Encyclopedia  |   World Factbook  |   World Flags  |   Reference Tables  |   List of Lists     
   Academic Disciplines  |   Historical Timeline  |   Themed Timelines  |   Biographies  |   How-Tos     
Sponsor by The Tattoo Collection
Corn Snake
Main Page | See live article | Alphabetical index

Corn Snake

Corn Snake
Scientific classification
Binomial name
Elaphe guttata
(Linnaeus, 1766)

The Corn Snakes (Elaphe guttata) are a species of Rat Snake. They are known for being somewhat smaller than other Rat Snake species. Their average length is about 4 feet long. They are found throughout south-eastern and central North America as well as parts of Mexico.

There are two subspecies of Corn Snakes, however, to make things complicated the one subspecies is not called a Corn Snake, but instead a Rat Snake:

Corn Snakes, as with all Rat Snakes, have a diet primarily consisting of rodents, however, they are proficient climbers and will scale trees in search of birds and bird eggs. Babies are known to eat small lizards as their first meals and anoles are the preferred choice.

Corn Snakes are known for being ideal pets and are one of the most widely available snakes in the pet trade. There are many, many different color and pattern morphs to the point that you could literally own over 50 of them and no two would look alike. Some of the most common colors (other than the color found in the wild) are Albino, Anerytheristic, Snow, Hypomelanistic, and Ghost. An intergrade has been created by breeding the Albino Corn Snake with the Emory's Rat Snakes to make what people call a Creamsicle Corn Snake.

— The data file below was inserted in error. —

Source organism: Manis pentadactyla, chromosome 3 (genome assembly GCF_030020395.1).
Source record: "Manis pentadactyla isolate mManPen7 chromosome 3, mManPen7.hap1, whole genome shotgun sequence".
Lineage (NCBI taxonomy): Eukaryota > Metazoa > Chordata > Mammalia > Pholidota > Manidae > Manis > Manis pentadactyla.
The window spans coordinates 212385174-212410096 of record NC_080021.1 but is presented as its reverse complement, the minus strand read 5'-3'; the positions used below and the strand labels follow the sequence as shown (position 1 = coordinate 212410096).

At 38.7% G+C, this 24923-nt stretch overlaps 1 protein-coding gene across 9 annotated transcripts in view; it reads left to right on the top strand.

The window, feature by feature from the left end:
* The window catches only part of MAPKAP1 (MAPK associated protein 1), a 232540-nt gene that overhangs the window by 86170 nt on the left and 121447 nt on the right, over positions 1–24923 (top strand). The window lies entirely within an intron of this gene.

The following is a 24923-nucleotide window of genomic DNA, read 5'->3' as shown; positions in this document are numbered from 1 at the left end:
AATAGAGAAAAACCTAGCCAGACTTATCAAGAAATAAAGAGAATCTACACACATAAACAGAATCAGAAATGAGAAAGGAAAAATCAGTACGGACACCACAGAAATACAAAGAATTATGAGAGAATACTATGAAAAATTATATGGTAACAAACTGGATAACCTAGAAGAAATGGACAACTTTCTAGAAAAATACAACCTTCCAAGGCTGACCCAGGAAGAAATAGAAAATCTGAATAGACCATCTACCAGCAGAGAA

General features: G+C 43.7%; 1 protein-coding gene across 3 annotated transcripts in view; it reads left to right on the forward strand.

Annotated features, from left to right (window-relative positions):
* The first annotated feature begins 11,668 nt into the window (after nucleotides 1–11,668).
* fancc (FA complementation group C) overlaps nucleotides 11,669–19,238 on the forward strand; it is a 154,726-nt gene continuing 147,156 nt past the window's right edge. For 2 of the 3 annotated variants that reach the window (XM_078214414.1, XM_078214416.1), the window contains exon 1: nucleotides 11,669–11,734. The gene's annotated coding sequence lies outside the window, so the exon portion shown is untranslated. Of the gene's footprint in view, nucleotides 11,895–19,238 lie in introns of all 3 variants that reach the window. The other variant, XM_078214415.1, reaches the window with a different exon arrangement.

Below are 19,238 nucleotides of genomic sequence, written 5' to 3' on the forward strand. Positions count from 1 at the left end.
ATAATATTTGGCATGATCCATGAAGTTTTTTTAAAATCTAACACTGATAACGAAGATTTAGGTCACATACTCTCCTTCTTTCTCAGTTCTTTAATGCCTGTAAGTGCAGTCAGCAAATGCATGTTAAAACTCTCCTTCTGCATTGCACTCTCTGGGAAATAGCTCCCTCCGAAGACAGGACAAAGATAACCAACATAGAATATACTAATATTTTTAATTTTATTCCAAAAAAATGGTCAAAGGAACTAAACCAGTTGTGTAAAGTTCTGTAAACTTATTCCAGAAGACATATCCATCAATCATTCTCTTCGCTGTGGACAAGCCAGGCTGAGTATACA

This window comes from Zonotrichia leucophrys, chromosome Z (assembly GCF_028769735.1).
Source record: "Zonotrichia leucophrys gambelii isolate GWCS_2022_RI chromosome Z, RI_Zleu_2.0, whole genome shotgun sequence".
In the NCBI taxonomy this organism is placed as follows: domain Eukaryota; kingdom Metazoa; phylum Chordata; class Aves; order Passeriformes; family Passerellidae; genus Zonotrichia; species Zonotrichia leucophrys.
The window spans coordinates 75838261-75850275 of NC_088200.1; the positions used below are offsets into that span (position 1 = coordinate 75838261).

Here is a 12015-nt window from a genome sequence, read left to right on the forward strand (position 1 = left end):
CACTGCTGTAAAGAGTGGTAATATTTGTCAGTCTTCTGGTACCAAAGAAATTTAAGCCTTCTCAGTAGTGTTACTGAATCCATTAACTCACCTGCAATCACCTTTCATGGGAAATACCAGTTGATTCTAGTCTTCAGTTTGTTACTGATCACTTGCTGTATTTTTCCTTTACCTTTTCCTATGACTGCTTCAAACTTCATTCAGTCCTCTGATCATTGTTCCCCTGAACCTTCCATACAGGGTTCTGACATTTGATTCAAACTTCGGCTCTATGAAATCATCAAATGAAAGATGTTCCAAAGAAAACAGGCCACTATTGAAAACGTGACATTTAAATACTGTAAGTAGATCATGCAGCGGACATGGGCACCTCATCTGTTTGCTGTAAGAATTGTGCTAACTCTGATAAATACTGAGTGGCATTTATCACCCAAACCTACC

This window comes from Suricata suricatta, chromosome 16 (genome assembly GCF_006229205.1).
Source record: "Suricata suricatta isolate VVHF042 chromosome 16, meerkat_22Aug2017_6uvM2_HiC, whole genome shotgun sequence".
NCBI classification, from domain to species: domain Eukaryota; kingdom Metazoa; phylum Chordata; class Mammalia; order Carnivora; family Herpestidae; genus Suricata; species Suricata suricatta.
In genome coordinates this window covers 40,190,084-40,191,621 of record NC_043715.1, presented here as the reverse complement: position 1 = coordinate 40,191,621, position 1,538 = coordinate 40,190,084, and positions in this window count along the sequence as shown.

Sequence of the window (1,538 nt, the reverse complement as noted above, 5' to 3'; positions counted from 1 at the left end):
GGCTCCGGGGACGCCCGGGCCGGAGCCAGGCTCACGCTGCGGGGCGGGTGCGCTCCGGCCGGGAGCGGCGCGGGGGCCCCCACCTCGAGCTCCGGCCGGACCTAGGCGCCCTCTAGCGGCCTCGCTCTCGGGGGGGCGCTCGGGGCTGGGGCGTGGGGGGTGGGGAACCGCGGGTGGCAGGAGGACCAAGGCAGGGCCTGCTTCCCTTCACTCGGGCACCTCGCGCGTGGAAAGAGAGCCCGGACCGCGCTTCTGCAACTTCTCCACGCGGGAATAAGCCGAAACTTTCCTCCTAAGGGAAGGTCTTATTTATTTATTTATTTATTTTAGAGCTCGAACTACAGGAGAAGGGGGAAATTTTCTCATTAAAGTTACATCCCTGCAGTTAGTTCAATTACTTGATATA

Note: The scientific name has recently been changed to Pantherophis guttata, however, many people have yet to agree with the change and still call them by the name Elaphe guttata.

Reference: Pantherophis replaces Elaphe. Utiger, Helfenberger, Schatti, Schmidt, Ruf & Ziswiler (2002) Russian Journal of Herpetology 9(2): 105-124 [1]